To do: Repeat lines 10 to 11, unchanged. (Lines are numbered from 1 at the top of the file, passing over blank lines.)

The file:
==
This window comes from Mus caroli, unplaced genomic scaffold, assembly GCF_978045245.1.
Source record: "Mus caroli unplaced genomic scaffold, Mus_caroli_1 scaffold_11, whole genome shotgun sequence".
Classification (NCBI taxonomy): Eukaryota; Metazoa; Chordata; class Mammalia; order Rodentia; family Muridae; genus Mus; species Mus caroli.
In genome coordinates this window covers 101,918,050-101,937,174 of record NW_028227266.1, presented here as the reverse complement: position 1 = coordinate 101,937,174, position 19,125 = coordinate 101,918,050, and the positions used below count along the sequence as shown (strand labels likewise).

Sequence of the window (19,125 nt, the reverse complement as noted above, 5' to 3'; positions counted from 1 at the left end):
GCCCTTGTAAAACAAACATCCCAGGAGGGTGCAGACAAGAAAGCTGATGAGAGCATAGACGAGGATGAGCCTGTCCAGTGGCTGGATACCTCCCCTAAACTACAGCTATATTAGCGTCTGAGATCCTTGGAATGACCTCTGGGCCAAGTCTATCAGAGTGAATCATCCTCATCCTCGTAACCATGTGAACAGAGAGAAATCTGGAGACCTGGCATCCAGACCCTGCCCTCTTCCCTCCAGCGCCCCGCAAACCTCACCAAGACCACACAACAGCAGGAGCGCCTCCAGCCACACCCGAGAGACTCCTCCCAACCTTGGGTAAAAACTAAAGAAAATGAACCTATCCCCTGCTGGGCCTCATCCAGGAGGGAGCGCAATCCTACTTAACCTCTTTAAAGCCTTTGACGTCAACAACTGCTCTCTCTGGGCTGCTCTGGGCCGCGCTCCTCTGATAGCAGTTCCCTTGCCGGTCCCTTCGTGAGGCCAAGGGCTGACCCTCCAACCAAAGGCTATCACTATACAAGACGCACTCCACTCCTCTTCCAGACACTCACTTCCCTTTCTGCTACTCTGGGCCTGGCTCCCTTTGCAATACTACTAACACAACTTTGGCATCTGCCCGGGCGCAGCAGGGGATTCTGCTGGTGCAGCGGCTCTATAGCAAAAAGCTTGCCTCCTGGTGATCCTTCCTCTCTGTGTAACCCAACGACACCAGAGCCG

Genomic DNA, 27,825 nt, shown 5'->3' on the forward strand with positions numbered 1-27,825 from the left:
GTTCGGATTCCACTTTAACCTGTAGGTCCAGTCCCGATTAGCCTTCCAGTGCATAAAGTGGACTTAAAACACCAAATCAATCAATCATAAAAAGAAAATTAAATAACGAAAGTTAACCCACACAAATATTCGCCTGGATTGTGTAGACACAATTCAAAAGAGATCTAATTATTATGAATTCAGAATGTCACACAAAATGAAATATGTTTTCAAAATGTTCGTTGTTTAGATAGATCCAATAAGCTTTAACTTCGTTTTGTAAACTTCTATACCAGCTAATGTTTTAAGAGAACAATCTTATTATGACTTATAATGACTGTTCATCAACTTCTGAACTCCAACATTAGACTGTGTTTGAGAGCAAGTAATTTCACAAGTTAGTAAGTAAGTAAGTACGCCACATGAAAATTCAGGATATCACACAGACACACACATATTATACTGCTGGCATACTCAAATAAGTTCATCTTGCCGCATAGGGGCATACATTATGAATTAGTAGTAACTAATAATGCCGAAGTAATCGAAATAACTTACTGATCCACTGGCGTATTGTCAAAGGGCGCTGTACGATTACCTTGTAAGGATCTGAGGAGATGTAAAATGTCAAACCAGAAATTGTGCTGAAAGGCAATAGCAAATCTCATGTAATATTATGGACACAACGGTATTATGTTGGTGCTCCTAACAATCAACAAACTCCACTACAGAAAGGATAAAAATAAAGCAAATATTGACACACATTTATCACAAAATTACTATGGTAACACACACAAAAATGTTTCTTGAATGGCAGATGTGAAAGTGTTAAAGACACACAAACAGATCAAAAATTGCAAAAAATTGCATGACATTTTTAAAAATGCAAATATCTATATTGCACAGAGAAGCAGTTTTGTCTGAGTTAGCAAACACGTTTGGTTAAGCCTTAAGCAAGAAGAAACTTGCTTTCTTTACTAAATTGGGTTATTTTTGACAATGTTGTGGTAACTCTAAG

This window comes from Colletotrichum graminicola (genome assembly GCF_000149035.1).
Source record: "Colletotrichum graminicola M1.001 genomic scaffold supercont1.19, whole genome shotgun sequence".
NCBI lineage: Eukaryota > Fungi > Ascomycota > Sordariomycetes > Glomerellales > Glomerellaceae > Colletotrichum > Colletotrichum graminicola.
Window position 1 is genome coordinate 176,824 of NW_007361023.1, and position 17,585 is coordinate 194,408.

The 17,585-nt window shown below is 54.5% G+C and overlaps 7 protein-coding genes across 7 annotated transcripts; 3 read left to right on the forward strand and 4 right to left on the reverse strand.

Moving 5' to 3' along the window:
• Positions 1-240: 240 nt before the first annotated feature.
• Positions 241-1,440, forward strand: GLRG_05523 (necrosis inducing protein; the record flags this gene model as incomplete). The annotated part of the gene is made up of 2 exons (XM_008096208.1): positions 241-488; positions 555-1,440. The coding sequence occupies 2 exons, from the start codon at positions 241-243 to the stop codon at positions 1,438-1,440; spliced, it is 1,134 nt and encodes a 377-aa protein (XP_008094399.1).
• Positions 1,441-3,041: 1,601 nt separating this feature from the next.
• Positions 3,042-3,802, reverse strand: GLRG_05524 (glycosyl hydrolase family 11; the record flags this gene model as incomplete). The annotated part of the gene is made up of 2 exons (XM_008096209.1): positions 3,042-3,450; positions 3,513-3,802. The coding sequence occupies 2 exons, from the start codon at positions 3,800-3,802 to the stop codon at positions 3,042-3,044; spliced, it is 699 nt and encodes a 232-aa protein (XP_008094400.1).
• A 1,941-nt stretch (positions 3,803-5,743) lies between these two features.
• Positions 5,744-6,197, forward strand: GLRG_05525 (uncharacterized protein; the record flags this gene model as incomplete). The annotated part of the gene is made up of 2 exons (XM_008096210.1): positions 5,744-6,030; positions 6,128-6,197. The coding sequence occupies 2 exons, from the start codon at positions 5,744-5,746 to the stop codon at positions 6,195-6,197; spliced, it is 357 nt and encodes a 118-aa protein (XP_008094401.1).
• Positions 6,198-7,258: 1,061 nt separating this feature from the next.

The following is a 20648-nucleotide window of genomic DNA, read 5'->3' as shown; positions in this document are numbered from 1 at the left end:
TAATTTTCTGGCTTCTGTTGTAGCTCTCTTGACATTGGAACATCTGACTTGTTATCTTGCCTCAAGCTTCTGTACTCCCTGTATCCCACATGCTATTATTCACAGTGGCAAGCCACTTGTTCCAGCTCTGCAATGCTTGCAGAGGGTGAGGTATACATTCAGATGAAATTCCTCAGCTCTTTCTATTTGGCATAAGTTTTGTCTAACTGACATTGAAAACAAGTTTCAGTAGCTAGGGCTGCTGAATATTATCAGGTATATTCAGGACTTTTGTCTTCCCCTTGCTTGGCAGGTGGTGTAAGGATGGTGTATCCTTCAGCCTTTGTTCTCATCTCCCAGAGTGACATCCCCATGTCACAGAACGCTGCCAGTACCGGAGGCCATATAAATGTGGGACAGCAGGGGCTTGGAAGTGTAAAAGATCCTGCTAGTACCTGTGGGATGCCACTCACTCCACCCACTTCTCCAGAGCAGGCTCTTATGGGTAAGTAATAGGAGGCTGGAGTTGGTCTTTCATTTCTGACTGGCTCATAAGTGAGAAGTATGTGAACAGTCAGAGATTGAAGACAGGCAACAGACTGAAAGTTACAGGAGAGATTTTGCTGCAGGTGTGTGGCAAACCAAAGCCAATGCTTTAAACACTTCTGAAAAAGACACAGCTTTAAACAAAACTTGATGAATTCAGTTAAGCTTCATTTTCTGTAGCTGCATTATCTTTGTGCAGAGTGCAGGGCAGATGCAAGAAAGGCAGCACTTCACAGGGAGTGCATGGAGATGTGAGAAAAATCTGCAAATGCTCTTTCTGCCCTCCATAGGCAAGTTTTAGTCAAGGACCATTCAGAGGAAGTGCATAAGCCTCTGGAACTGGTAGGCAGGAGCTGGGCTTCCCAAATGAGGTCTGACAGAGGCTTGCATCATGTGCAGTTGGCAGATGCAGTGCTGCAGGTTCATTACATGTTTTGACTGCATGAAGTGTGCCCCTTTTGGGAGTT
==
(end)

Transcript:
Source record: "Colletotrichum graminicola M1.001 genomic scaffold supercont1.19, whole genome shotgun sequence".
NCBI lineage: Eukaryota > Fungi > Ascomycota > Sordariomycetes > Glomerellales > Glomerellaceae > Colletotrichum > Colletotrichum graminicola.